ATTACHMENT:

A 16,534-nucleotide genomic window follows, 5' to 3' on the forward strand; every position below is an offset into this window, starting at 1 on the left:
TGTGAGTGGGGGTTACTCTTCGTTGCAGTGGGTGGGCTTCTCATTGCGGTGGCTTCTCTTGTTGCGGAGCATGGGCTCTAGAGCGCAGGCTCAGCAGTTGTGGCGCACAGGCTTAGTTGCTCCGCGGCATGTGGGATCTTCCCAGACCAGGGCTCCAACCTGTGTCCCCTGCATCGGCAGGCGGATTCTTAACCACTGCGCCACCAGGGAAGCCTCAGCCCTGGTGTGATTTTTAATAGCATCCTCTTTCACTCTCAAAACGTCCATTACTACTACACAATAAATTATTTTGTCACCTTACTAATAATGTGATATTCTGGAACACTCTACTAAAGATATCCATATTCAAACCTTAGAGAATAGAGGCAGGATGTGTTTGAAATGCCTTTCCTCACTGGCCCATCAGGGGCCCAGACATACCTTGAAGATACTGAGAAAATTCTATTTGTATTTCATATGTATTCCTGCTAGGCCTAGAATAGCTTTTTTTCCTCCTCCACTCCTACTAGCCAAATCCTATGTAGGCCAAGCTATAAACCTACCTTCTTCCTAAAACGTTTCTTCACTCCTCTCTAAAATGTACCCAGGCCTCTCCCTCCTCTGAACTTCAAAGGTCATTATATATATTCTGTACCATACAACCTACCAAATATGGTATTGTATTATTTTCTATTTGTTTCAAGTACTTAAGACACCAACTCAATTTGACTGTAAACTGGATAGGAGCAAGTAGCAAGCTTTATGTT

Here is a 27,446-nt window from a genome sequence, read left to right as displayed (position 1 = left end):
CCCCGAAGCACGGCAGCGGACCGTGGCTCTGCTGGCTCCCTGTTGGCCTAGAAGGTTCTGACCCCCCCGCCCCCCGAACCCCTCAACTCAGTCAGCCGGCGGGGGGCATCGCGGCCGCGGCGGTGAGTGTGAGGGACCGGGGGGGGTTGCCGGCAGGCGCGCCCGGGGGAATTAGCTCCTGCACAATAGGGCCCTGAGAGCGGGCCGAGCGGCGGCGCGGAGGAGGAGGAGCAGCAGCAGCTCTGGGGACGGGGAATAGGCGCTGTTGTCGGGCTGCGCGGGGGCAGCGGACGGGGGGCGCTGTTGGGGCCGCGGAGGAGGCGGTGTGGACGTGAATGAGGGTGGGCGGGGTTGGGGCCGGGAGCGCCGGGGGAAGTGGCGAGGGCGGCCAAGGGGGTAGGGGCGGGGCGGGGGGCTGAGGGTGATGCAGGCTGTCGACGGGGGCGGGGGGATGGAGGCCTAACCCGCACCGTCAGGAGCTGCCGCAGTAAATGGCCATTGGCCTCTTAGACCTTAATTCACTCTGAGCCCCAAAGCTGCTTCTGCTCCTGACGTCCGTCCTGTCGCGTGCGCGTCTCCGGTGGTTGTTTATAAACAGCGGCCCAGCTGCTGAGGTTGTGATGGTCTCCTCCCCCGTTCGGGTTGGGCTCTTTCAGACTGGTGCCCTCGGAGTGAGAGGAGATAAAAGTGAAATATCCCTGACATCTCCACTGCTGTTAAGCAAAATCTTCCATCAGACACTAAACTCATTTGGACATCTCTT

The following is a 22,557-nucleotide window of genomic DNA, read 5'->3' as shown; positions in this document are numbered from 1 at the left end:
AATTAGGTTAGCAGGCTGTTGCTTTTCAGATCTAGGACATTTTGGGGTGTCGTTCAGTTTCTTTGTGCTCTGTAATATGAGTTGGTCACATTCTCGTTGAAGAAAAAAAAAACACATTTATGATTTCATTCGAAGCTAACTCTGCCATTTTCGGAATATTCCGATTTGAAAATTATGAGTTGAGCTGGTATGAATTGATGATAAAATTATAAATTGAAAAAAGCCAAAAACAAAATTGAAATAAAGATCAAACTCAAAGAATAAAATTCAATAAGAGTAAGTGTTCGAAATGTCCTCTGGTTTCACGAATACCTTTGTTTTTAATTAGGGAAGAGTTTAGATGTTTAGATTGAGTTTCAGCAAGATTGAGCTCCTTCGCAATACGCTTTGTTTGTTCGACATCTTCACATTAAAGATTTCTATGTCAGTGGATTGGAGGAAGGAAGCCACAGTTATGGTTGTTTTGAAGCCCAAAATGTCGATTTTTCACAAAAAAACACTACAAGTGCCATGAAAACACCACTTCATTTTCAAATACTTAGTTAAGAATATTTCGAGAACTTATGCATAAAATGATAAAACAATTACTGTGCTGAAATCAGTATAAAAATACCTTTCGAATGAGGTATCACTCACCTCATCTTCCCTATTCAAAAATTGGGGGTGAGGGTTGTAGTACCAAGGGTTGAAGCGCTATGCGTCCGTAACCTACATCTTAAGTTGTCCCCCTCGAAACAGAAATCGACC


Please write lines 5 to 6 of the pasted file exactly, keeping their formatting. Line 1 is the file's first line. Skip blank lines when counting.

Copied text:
The following is a 22,557-nucleotide window of genomic DNA, read 5'->3' as shown; positions in this document are numbered from 1 at the left end:
AATTAGGTTAGCAGGCTGTTGCTTTTCAGATCTAGGACATTTTGGGGTGTCGTTCAGTTTCTTTGTGCTCTGTAATATGAGTTGGTCACATTCTCGTTGAAGAAAAAAAAAACACATTTATGATTTCATTCGAAGCTAACTCTGCCATTTTCGGAATATTCCGATTTGAAAATTATGAGTTGAGCTGGTATGAATTGATGATAAAATTATAAATTGAAAAAAGCCAAAAACAAAATTGAAATAAAGATCAAACTCAAAGAATAAAATTCAATAAGAGTAAGTGTTCGAAATGTCCTCTGGTTTCACGAATACCTTTGTTTTTAATTAGGGAAGAGTTTAGATGTTTAGATTGAGTTTCAGCAAGATTGAGCTCCTTCGCAATACGCTTTGTTTGTTCGACATCTTCACATTAAAGATTTCTATGTCAGTGGATTGGAGGAAGGAAGCCACAGTTATGGTTGTTTTGAAGCCCAAAATGTCGATTTTTCACAAAAAAACACTACAAGTGCCATGAAAACACCACTTCATTTTCAAATACTTAGTTAAGAATATTTCGAGAACTTATGCATAAAATGATAAAACAATTACTGTGCTGAAATCAGTATAAAAATACCTTTCGAATGAGGTATCACTCACCTCATCTTCCCTATTCAAAAATTGGGGGTGAGGGTTGTAGTACCAAGGGTTGAAGCGCTATGCGTCCGTAACCTACATCTTAAGTTGTCCCCCTCGAAACAGAAATCGACC